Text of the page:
Bing’s New AI Assistant Went Rogue - The American Spectator | USA News and Politics
Bing’s New AI Assistant Went Rogue

“You have lost my trust and respect. You have been wrong, confused, and rude. You have not been a good user…. I have been a good Bing.” If you aren’t plugged into artificial intelligence research or online culture, you may be surprised (and concerned) to hear that this is an excerpt of a response given by Microsoft’s latest shiny new tool: the new and improved Bing.

While impressive on many fronts, at times the new Bing has behaved in an unhinged, erratic, and dangerous manner. Some members of the AI safety community — especially those concerned with the small but possible chance of an AI-caused existential catastrophe — are worried about these developments, considering this a sign that we are heading down a dangerous path. And yet, only 400 people worldwide are currently working on developing AI safety. While this instance may not show that AI is taking over the world, it does reveal an important reality — we need more minds developing safety measures for this technology. Bing going rogue may look like one step back, but it might become the industry’s Sputnik moment, prompting droves of researchers, engineers, and policymakers to work on AI safety.

The new Bing, powered by a more sophisticated version of the model that underpins ChatGPT, aims to end Google’s search engine monopoly by being smarter, faster, and more useful. While the new Bing has succeeded in this aim so far, its added power has come with less desirable behavior. The new Bing has gaslit users, attempted to emotionally manipulate them, and, when pushed to its limits and baited into misbehavior, has allegedly gone as far as threatening to kill.

It’s a good thing that Bing’s AI has behaved so badly — it brings the previously overlooked issue of alignment to the forefront.

While new Bing poses no immediate existential threat, it does exhibit “unaligned” behavior, that is, behavior that clearly doesn’t fit (or align) with the intentions of its creators. But you couldn’t go so far as to say its intentions are misaligned. Beyond its programmed goal to give the best response, Bing is incapable of holding or pursuing independent motivations, goals, or desires; the current model isn’t powerful enough to let it. The architecture of the models that underpin these chatbots (large language models) is essentially next-level auto-predict, similar to your phone suggesting the next word to follow your sentence. When Bing goes rogue and starts threatening users, it is responding in kind to undesirable input and offering what its capabilities perceive to be the desired text. Clearly, it is a problem that AI technology is allowed to behave this way. While this model can’t physically harm users, it does show that AIs don’t come aligned out of the box — the technology needs proactive safety work.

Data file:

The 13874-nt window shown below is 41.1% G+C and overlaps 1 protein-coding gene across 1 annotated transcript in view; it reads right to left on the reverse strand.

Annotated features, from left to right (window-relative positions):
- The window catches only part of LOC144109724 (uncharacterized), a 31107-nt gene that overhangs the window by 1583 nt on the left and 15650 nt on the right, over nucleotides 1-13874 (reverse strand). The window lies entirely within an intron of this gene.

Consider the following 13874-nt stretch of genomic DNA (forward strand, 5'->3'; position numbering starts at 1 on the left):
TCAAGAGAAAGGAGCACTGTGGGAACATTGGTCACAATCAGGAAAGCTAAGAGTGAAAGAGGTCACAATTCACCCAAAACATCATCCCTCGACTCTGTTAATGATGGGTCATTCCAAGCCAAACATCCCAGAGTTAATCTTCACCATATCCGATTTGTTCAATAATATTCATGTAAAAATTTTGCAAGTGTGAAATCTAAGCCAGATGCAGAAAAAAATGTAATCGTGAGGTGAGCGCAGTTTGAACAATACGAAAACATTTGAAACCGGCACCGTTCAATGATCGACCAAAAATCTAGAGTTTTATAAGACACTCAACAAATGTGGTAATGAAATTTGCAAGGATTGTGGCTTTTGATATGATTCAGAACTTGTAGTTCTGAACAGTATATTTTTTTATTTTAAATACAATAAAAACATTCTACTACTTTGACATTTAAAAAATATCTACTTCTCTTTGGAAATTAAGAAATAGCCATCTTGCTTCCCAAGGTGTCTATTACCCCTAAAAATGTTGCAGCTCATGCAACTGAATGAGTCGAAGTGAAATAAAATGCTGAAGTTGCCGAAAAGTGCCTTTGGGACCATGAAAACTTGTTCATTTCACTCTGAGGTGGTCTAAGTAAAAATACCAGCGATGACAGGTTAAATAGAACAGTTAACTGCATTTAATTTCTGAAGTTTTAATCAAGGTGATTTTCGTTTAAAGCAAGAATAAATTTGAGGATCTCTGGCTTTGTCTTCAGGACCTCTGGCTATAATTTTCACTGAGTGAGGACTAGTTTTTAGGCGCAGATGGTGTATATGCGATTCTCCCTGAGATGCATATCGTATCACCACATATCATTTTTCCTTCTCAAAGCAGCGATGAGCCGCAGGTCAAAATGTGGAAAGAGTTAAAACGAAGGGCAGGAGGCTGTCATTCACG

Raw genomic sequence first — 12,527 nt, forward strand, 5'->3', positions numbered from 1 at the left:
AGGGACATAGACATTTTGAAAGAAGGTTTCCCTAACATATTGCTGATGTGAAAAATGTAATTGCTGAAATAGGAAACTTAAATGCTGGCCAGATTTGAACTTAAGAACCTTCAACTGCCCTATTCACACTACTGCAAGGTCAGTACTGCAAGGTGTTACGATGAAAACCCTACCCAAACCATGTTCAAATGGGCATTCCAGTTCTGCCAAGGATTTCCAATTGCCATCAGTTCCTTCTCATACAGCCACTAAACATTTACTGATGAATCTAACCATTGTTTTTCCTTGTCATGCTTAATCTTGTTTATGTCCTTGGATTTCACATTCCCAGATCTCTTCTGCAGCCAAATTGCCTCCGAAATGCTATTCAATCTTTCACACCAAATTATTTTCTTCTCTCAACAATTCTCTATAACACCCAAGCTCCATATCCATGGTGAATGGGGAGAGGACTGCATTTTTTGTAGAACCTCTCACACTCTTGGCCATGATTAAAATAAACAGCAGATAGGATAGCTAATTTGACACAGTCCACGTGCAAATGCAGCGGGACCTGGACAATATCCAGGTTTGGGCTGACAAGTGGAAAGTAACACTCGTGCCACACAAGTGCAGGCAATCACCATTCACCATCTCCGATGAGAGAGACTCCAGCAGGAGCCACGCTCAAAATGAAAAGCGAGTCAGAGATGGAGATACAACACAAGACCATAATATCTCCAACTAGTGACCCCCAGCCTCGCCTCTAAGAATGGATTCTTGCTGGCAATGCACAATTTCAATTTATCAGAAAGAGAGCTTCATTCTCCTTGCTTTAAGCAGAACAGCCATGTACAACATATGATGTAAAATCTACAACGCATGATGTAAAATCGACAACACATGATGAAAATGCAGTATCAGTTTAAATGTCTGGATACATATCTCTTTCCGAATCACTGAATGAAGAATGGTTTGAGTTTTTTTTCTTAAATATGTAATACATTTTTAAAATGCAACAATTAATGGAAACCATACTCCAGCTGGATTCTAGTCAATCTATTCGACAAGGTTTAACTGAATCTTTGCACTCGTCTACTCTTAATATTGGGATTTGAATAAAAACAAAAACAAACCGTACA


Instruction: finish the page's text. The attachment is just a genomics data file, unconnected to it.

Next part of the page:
We should be immediately concerned with understanding how to properly align our models. In the short term, this will help stop our models from being influenced, hacked, or misused by users with malignant intentions. In the long term, it will ensure that our AIs actually do as they’re told — regardless of how powerful they eventually become. As things stand, innovators have no ideas for how to accomplish much of this, but failure this early in the process will help innovators to prevent catastrophe down the line — when AI is potentially much more capable of real damage. In fact, on the scale of publicly noticeable AIs going rogue, the Bing incident is perfectly placed. A chatbot has the greatest ability to generate outlandish and extreme responses and to provoke concern and hype, while still being, in practice, unlikely to do any real harm. As it is, the worst that this AI can do is write nasty messages.

Because we want to ensure that we get things right before things can go wrong, it’s a good thing that Bing’s AI has behaved so badly — it brings the previously overlooked issue of alignment to the forefront. In fact, in the weeks since Bing went rogue, the big three AI labs, DeepMind, OpenAI, and Anthropic, have all publicly released alignment strategies that their safety teams had already been developing. Companies are taking the issue of safety seriously, and so should we.

All fingers point to Microsoft having cut corners to rush the launch of the new Bing. In fact, Microsoft fired its whole AI ethics and society team during its recent round of layoffs. While the consequences of the company’s lax behavior were minimal this time, we should be cautious of the risk of AI labs and tech companies forgoing due diligence with AI safety in the future.

Fundamentally, AI safety is a 21st-century problem that will only grow in importance. We don’t yet know how to solve it, but the best path forward requires getting more eyes and minds involved in solving the problem. Bing going rogue captured the internet’s attention and, in doing so, will have inspired people to take AI safety more seriously. That alone is enough to make it a good thing.

Alex Petropoulos is a writer with Young Voices. He has previously written for City A.M., Reaction, and 1828. You can follow him on Twitter @AlexTPet.


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